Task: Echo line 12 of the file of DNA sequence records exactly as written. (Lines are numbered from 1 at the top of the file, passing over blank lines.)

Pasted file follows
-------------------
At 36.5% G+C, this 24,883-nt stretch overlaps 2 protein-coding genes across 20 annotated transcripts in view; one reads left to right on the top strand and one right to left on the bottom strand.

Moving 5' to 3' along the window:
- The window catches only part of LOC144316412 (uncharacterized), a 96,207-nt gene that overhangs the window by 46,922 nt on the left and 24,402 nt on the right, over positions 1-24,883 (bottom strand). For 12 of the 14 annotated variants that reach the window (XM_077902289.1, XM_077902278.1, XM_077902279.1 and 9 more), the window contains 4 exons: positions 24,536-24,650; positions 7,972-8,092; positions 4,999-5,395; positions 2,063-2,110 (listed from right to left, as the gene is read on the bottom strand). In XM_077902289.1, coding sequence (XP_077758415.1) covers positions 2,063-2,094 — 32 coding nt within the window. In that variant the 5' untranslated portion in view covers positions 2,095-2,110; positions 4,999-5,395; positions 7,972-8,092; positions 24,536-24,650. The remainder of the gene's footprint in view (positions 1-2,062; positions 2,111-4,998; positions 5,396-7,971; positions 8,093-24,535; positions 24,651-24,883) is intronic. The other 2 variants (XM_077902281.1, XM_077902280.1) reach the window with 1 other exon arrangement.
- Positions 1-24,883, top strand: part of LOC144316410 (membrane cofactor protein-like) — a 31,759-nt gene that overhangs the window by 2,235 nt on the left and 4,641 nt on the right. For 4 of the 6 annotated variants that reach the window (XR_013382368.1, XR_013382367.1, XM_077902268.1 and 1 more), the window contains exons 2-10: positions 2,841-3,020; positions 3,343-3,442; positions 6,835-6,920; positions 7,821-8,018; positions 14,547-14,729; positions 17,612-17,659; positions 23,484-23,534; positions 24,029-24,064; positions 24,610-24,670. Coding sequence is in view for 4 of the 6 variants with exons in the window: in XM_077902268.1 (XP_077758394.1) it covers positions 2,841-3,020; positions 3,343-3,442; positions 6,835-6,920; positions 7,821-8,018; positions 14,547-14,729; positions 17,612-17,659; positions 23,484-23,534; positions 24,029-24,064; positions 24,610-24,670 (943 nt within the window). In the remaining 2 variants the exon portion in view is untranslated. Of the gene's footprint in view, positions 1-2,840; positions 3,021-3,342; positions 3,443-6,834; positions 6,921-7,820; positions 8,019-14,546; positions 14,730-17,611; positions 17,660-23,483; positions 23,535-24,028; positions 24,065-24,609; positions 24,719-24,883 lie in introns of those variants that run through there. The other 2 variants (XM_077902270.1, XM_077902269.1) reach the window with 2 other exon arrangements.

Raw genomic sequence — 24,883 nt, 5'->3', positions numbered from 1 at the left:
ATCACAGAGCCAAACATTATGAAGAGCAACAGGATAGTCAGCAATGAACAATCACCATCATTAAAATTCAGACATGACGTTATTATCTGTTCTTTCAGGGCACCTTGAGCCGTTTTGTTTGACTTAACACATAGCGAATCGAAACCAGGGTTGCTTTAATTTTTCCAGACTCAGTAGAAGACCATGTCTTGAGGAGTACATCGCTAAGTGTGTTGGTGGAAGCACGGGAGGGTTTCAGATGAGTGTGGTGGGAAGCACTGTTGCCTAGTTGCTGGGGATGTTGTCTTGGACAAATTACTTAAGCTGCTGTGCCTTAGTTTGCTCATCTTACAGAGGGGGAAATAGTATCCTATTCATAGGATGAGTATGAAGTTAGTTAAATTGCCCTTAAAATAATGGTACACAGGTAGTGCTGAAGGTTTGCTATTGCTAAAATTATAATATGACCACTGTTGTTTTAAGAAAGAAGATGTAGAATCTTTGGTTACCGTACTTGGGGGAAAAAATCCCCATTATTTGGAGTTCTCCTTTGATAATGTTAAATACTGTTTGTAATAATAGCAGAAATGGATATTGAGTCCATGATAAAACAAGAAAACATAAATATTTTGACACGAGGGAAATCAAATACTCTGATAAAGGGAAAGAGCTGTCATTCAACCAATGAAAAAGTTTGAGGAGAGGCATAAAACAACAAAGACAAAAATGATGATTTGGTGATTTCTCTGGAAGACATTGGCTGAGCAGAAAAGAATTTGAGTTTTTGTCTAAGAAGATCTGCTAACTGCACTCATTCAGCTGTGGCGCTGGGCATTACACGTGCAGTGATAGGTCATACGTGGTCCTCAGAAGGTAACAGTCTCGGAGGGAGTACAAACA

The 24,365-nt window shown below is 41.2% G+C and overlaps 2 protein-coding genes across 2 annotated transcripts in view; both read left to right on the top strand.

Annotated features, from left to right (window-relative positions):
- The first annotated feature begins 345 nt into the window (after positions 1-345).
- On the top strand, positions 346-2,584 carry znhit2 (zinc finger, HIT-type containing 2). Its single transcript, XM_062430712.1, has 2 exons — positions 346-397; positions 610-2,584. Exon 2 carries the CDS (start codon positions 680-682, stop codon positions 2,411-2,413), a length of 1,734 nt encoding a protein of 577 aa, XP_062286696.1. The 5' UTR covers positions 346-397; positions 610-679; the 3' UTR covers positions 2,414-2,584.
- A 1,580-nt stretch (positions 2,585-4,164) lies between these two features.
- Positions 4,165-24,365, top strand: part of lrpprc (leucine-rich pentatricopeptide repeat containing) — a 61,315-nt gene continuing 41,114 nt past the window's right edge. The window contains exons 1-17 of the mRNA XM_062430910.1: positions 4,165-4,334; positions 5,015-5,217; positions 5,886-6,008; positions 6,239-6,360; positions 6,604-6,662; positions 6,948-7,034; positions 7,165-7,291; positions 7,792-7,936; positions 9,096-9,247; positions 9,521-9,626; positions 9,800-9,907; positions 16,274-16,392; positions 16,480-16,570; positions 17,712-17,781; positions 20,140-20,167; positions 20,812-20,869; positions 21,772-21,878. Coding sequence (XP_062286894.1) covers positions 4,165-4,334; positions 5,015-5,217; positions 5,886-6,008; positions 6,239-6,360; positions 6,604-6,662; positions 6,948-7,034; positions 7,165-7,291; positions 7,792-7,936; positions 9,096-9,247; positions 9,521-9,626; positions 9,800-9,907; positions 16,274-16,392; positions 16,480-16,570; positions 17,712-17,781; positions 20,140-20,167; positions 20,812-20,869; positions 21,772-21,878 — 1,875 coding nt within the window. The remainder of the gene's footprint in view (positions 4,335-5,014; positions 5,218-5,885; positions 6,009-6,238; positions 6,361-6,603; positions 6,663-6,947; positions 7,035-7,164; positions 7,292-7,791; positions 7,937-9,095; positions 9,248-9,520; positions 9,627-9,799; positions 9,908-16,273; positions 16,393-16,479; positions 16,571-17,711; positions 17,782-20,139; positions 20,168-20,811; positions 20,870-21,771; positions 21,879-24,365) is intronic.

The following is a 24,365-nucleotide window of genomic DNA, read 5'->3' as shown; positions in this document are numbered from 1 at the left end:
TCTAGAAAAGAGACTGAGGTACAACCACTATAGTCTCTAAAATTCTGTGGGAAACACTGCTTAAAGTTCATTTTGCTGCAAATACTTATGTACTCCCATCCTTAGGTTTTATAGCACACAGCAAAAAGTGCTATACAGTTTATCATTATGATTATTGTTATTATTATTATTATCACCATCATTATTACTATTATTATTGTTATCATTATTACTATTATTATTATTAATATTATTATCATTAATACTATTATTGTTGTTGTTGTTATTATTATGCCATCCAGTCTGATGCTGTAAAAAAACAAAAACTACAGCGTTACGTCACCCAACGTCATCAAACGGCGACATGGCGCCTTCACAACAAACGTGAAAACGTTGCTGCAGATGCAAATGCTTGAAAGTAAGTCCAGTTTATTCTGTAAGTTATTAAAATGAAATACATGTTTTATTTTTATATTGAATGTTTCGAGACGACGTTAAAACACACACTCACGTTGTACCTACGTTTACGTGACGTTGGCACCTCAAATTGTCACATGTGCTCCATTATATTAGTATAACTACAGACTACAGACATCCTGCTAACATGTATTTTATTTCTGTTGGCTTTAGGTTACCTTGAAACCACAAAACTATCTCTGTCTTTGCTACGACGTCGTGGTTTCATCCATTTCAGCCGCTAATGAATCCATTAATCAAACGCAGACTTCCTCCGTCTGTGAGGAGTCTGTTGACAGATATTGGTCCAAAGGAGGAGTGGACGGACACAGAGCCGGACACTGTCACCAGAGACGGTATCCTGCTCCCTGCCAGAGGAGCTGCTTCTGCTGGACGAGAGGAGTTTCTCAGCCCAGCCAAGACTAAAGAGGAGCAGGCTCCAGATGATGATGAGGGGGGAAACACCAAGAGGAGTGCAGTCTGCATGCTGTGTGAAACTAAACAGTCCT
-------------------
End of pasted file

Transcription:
- Positions 4,165-24,365, top strand: part of lrpprc (leucine-rich pentatricopeptide repeat containing) — a 61,315-nt gene continuing 41,114 nt past the window's right edge. The window contains exons 1-17 of the mRNA XM_062430910.1: positions 4,165-4,334; positions 5,015-5,217; positions 5,886-6,008; positions 6,239-6,360; positions 6,604-6,662; positions 6,948-7,034; positions 7,165-7,291; positions 7,792-7,936; positions 9,096-9,247; positions 9,521-9,626; positions 9,800-9,907; positions 16,274-16,392; positions 16,480-16,570; positions 17,712-17,781; positions 20,140-20,167; positions 20,812-20,869; positions 21,772-21,878. Coding sequence (XP_062286894.1) covers positions 4,165-4,334; positions 5,015-5,217; positions 5,886-6,008; positions 6,239-6,360; positions 6,604-6,662; positions 6,948-7,034; positions 7,165-7,291; positions 7,792-7,936; positions 9,096-9,247; positions 9,521-9,626; positions 9,800-9,907; positions 16,274-16,392; positions 16,480-16,570; positions 17,712-17,781; positions 20,140-20,167; positions 20,812-20,869; positions 21,772-21,878 — 1,875 coding nt within the window. The remainder of the gene's footprint in view (positions 4,335-5,014; positions 5,218-5,885; positions 6,009-6,238; positions 6,361-6,603; positions 6,663-6,947; positions 7,035-7,164; positions 7,292-7,791; positions 7,937-9,095; positions 9,248-9,520; positions 9,627-9,799; positions 9,908-16,273; positions 16,393-16,479; positions 16,571-17,711; positions 17,782-20,139; positions 20,168-20,811; positions 20,870-21,771; positions 21,879-24,365) is intronic.